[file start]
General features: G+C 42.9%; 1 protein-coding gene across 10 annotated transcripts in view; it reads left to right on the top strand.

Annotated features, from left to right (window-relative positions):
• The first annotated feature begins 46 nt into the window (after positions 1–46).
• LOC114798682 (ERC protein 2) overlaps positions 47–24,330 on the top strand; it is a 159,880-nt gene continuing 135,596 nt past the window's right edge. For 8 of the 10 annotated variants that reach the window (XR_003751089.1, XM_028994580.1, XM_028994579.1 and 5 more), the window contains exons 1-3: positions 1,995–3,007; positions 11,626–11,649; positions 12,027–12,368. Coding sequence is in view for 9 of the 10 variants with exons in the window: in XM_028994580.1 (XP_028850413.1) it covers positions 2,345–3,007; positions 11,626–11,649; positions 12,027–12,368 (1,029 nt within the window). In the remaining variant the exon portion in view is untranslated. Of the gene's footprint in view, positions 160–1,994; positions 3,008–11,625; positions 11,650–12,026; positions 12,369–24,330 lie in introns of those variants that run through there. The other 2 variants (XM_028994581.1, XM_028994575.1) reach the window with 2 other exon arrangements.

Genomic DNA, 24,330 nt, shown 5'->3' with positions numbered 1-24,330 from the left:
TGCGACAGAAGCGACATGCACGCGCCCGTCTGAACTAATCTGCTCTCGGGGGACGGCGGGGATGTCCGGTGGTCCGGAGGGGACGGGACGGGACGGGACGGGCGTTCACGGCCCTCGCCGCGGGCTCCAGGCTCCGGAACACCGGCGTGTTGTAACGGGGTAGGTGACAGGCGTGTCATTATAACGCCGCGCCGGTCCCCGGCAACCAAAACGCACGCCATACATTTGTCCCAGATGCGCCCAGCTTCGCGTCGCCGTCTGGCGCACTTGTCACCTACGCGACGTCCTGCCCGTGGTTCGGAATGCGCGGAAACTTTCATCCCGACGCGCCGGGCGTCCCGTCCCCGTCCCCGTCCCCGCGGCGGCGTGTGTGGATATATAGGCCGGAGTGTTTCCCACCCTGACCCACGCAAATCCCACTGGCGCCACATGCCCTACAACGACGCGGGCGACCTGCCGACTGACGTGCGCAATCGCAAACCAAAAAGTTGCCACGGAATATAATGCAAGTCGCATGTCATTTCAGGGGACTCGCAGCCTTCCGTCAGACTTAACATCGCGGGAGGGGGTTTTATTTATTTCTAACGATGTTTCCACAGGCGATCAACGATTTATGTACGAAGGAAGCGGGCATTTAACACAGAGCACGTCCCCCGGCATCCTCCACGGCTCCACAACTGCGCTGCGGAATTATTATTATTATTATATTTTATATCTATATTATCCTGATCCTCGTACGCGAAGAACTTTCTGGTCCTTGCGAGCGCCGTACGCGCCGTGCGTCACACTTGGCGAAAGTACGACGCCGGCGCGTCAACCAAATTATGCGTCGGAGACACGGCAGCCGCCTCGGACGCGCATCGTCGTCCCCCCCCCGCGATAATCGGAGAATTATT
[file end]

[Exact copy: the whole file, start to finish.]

General features: G+C 42.9%; 1 protein-coding gene across 10 annotated transcripts in view; it reads left to right on the top strand.

Annotated features, from left to right (window-relative positions):
• The first annotated feature begins 46 nt into the window (after positions 1–46).
• LOC114798682 (ERC protein 2) overlaps positions 47–24,330 on the top strand; it is a 159,880-nt gene continuing 135,596 nt past the window's right edge. For 8 of the 10 annotated variants that reach the window (XR_003751089.1, XM_028994580.1, XM_028994579.1 and 5 more), the window contains exons 1-3: positions 1,995–3,007; positions 11,626–11,649; positions 12,027–12,368. Coding sequence is in view for 9 of the 10 variants with exons in the window: in XM_028994580.1 (XP_028850413.1) it covers positions 2,345–3,007; positions 11,626–11,649; positions 12,027–12,368 (1,029 nt within the window). In the remaining variant the exon portion in view is untranslated. Of the gene's footprint in view, positions 160–1,994; positions 3,008–11,625; positions 11,650–12,026; positions 12,369–24,330 lie in introns of those variants that run through there. The other 2 variants (XM_028994581.1, XM_028994575.1) reach the window with 2 other exon arrangements.

Genomic DNA, 24,330 nt, shown 5'->3' with positions numbered 1-24,330 from the left:
TGCGACAGAAGCGACATGCACGCGCCCGTCTGAACTAATCTGCTCTCGGGGGACGGCGGGGATGTCCGGTGGTCCGGAGGGGACGGGACGGGACGGGACGGGCGTTCACGGCCCTCGCCGCGGGCTCCAGGCTCCGGAACACCGGCGTGTTGTAACGGGGTAGGTGACAGGCGTGTCATTATAACGCCGCGCCGGTCCCCGGCAACCAAAACGCACGCCATACATTTGTCCCAGATGCGCCCAGCTTCGCGTCGCCGTCTGGCGCACTTGTCACCTACGCGACGTCCTGCCCGTGGTTCGGAATGCGCGGAAACTTTCATCCCGACGCGCCGGGCGTCCCGTCCCCGTCCCCGTCCCCGCGGCGGCGTGTGTGGATATATAGGCCGGAGTGTTTCCCACCCTGACCCACGCAAATCCCACTGGCGCCACATGCCCTACAACGACGCGGGCGACCTGCCGACTGACGTGCGCAATCGCAAACCAAAAAGTTGCCACGGAATATAATGCAAGTCGCATGTCATTTCAGGGGACTCGCAGCCTTCCGTCAGACTTAACATCGCGGGAGGGGGTTTTATTTATTTCTAACGATGTTTCCACAGGCGATCAACGATTTATGTACGAAGGAAGCGGGCATTTAACACAGAGCACGTCCCCCGGCATCCTCCACGGCTCCACAACTGCGCTGCGGAATTATTATTATTATTATATTTTATATCTATATTATCCTGATCCTCGTACGCGAAGAACTTTCTGGTCCTTGCGAGCGCCGTACGCGCCGTGCGTCACACTTGGCGAAAGTACGACGCCGGCGCGTCAACCAAATTATGCGTCGGAGACACGGCAGCCGCCTCGGACGCGCATCGTCGTCCCCCCCCCGCGATAATCGGAGAATTATT